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The killing of Osama bin Laden: Was capture really an option?

Capturing Osama bin Laden was fraught with peril, not only for the SEALs but for the US legal system. Still, might it also have raise America's moral stature with Muslims, and reflected the nonviolence principles of the Arab Spring – as well as Obama?

By the Monitor's Editorial Board / May 4, 2011



America might have raised its moral standing in the Muslim world if it had been able to capture Osama bin Laden instead of killing him – or even made more of an effort to capture him.

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But in that split-second choice by a Navy SEAL to shoot the unarmed Al Qaeda leader, the moment was lost.

This trigger-quick killing of the man behind 9/11 is probably easy to justify in those difficult circumstances. In 2001, Congress had authorized such force. Mr. bin Laden is said to have resisted capture in his Pakistan hideout. And there was a chance he could have set off an explosive, such as a suicide belt, killing the SEALs.

It was a tough call, not one easily second-guessed. The world may never know if, given a bit more time or a different encounter, bin Laden might have put up his hands, revealed his body as harmless, and surrendered. “To be frank,” CIA Director Leon Panetta said in a PBS interview, “I don’t think he had a lot of time to say anything.”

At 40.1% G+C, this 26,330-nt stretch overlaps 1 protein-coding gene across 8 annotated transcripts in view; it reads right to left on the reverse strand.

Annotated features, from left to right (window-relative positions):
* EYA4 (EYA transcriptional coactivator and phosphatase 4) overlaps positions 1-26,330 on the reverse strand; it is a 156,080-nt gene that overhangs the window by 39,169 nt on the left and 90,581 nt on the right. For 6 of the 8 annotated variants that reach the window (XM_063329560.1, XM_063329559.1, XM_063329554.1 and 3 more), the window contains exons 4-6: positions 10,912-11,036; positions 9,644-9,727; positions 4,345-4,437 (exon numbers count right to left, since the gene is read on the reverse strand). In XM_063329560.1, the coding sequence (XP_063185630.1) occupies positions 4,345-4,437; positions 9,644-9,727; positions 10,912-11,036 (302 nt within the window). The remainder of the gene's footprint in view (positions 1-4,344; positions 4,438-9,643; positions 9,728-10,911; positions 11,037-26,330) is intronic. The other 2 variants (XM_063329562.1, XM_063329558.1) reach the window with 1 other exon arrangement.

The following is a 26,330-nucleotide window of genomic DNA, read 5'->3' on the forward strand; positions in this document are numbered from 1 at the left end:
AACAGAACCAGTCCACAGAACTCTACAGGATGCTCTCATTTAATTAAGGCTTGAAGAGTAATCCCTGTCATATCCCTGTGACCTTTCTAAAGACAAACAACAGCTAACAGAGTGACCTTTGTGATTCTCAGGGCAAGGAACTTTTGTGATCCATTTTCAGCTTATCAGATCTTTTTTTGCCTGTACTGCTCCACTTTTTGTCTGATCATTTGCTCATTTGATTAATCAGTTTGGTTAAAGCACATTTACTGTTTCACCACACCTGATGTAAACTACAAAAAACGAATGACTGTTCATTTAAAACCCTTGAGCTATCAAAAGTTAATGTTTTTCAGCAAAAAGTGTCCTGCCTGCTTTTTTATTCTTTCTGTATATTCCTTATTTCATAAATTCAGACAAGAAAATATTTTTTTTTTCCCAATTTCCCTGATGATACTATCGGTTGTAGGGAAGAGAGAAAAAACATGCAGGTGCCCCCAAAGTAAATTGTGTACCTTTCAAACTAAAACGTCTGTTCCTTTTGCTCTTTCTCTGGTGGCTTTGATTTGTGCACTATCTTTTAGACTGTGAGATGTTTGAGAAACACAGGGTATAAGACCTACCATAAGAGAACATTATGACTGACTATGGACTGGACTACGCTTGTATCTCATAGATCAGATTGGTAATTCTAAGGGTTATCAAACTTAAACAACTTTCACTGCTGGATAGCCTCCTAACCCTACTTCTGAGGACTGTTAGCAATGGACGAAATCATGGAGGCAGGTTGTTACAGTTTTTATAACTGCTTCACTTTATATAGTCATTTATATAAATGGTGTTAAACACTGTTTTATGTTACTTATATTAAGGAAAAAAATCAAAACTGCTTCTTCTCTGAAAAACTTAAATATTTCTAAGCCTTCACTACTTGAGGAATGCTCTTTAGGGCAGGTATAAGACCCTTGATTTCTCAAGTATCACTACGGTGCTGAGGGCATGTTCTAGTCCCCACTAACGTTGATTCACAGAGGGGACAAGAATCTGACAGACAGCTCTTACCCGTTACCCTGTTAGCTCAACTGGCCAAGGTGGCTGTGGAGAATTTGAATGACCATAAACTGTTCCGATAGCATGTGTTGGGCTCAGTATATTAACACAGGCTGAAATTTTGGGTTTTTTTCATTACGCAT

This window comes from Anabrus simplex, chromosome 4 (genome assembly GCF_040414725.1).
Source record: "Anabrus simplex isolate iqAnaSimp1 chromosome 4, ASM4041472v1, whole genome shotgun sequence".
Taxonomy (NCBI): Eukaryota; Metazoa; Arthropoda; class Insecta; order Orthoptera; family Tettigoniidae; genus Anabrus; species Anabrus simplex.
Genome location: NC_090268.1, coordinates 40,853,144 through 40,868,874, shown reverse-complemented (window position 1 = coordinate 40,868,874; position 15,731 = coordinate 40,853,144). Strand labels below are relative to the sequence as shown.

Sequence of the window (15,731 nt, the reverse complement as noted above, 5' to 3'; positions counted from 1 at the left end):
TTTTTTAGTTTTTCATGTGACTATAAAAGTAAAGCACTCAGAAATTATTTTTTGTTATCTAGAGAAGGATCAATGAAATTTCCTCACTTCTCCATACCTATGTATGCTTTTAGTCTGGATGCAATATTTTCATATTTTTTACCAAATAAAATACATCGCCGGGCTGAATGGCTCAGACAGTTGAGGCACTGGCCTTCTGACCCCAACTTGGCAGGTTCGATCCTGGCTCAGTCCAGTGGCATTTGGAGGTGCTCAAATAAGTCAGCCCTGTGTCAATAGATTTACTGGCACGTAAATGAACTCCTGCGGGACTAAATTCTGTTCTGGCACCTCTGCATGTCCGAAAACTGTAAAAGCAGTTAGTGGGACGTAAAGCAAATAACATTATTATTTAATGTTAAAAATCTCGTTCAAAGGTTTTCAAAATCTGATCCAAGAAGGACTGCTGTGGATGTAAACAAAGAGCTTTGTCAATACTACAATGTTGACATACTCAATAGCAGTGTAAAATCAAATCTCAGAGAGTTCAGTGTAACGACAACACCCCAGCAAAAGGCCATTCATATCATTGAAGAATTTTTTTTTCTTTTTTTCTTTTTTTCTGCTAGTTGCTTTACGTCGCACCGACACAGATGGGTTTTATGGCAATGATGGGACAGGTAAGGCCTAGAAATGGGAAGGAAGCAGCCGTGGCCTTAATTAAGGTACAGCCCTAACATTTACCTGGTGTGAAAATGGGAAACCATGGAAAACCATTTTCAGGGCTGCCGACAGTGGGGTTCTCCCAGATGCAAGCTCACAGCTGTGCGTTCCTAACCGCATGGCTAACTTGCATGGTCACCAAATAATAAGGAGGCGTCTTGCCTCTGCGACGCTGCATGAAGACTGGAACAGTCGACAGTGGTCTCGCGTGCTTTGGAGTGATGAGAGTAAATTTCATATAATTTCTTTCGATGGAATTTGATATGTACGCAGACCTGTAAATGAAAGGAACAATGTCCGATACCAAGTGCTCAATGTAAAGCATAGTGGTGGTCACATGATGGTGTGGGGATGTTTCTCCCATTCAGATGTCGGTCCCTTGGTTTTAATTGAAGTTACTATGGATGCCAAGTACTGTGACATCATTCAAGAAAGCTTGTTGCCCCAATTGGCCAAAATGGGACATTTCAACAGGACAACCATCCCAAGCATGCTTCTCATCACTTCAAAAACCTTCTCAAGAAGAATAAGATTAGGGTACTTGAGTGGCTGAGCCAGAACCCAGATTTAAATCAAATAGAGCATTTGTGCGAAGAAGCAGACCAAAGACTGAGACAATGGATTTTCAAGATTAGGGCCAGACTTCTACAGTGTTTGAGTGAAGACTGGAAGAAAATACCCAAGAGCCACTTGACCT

For President Obama, the outright elimination of terrorists does seem to be his preferred tactic. US drone attacks on suspected terrorist targets in Pakistan have escalated since he took office. He has authorized the killing of Anwar al-Awlaki, an American and influential Islamist cleric in Yemen who promotes violence. And when given a choice in 2009 between capturing or killing Saleh Ali Saleh Nabhan, the leader of an Al Qaeda affiliate in Somalia, the administration chose to kill.

Such tactics may strike fear in extremists, perhaps deterring them from violence against civilians. And they certainly reduce the constitutional struggles in the United States over what to do with them as detainees.

But the method also stands in stark contrast to the surprising embrace of nonviolence by young Muslims in the Arab Spring.

Since December, hundreds of unarmed demonstrators have been killed in Tunisia, Egypt, Syria, Libya, Bahrain, and Yemen – many of them knowing their deaths would carry moral weight, and thus possibly cause splits in security forces or the shredding of legitimacy from their despots.

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